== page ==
William Sydney Graham (1918-1986) was a neo-romantic Scottish poet. He was born and brought up in Greenock. He studied structural engineering at Stow College, Glasgow, before winning a bursary to pursue a literature course at Newbattle Abbey, then a newly founded college for adult education, in 1938. After a long nomadic period in Ireland, and Scotland, in 1948 Graham moved to London where he adopted a Bohemian lifestyle. His friends included the playwright Harold Pinter and poets Dylan Thomas, George Barker, and T.S. Eliot. The affinities between these three poets derive from a common interest in poets like Gerard Manley Hopkins, Arthur Rimbaud, and Hart Crane,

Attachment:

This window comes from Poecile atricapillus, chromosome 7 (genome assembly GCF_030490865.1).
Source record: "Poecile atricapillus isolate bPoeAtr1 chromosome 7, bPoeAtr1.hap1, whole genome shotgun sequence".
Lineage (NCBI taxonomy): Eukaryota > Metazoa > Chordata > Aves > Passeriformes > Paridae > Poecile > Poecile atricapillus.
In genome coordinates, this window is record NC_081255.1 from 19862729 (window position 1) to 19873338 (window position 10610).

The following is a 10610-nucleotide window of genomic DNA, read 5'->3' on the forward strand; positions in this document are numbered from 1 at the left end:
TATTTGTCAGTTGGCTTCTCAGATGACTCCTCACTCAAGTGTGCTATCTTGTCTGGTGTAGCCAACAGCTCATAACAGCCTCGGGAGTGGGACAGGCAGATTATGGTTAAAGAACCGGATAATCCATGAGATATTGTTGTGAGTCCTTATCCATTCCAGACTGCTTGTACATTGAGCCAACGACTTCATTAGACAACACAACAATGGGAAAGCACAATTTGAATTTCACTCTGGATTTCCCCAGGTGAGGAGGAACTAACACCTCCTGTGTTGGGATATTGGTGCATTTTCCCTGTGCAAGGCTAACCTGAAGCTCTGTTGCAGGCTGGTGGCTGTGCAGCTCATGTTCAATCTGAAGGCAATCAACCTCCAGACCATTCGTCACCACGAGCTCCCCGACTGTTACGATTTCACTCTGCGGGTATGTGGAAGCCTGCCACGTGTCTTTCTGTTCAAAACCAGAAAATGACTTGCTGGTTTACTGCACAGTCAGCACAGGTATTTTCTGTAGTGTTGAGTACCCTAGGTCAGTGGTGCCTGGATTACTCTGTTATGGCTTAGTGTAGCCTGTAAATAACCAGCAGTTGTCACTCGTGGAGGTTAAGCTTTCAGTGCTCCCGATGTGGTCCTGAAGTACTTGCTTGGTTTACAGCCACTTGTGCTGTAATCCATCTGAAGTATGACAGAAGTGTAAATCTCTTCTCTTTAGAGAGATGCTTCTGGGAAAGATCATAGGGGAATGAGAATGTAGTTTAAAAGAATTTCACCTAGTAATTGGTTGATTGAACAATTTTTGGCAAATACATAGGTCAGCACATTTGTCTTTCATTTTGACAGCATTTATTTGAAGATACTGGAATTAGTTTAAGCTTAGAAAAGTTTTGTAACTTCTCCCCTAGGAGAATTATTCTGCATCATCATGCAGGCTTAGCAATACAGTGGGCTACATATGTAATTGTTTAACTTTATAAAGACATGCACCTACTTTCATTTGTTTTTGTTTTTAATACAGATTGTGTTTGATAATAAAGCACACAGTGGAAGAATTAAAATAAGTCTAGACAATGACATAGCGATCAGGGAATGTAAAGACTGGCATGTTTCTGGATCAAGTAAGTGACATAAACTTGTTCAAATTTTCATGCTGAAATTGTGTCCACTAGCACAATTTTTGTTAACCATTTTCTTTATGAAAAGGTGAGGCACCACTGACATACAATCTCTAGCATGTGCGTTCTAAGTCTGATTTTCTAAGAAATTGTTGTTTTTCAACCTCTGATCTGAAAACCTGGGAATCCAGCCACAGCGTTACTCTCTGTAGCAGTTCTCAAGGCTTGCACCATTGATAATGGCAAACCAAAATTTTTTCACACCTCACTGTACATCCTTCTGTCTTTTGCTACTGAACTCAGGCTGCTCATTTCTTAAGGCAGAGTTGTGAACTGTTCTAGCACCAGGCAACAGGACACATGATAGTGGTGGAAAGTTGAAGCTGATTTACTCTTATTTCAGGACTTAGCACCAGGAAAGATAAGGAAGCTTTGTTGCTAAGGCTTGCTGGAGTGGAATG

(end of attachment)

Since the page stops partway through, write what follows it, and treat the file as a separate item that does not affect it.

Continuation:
The poems in Cage without Grievance (1942), Seven Journeys (1944), and 2ND Poems (1945-the title is a punning dedication to his wife Nessie Dunsmuir) are often said to resemble those of Dylan Thomas, though they lack the acoustic force and syntactical discipline of the Welsh poet’s work. The White Threshold (1949), a breakthrough volume, makes use of marine images drawn from Graham’s youth on the Clyde estuary and includes the serene, verbally playful meditation ‘Listen. Put on Morning. The long title poem of The Night-Fishing (1955) resourcefully deploys the metaphor of a herring fishing expedition to explore the poet’s struggle with language and vocation. Malcolm Mooney’s Land (1970) and Implements in their Places (1977) bring a new lucidity and inventiveness to Graham’s characteristic preoccupation with solipsism, community, and communication. Perhaps because of this alleviation of his financial circumstances, Graham began to publish with more frequency, with Implements in their Places (1977), Collected Poems 1942–1977 (1979), and an American-published Selected Poems (1980). Several collections of his work were published after his death, including ‘New Collected Poems’ (2004).
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